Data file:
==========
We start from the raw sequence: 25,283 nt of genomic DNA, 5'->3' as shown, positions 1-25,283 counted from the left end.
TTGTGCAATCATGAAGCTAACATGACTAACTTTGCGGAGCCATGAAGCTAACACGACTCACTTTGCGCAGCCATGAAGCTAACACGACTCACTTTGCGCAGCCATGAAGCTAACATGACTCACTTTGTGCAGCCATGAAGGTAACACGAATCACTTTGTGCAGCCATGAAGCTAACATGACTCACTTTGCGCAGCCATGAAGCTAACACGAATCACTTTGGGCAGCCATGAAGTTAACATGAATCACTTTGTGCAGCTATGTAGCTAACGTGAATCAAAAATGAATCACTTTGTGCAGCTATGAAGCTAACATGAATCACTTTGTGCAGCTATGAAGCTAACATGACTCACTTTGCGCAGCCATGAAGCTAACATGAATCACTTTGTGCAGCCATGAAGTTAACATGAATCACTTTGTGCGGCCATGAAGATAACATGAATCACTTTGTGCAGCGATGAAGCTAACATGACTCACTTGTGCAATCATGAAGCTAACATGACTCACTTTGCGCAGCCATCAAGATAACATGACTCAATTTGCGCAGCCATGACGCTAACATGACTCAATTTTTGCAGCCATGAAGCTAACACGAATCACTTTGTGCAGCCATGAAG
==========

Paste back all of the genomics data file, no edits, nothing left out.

We start from the raw sequence: 25,283 nt of genomic DNA, 5'->3' as shown, positions 1-25,283 counted from the left end.
TTGTGCAATCATGAAGCTAACATGACTAACTTTGCGGAGCCATGAAGCTAACACGACTCACTTTGCGCAGCCATGAAGCTAACACGACTCACTTTGCGCAGCCATGAAGCTAACATGACTCACTTTGTGCAGCCATGAAGGTAACACGAATCACTTTGTGCAGCCATGAAGCTAACATGACTCACTTTGCGCAGCCATGAAGCTAACACGAATCACTTTGGGCAGCCATGAAGTTAACATGAATCACTTTGTGCAGCTATGTAGCTAACGTGAATCAAAAATGAATCACTTTGTGCAGCTATGAAGCTAACATGAATCACTTTGTGCAGCTATGAAGCTAACATGACTCACTTTGCGCAGCCATGAAGCTAACATGAATCACTTTGTGCAGCCATGAAGTTAACATGAATCACTTTGTGCGGCCATGAAGATAACATGAATCACTTTGTGCAGCGATGAAGCTAACATGACTCACTTGTGCAATCATGAAGCTAACATGACTCACTTTGCGCAGCCATCAAGATAACATGACTCAATTTGCGCAGCCATGACGCTAACATGACTCAATTTTTGCAGCCATGAAGCTAACACGAATCACTTTGTGCAGCCATGAAG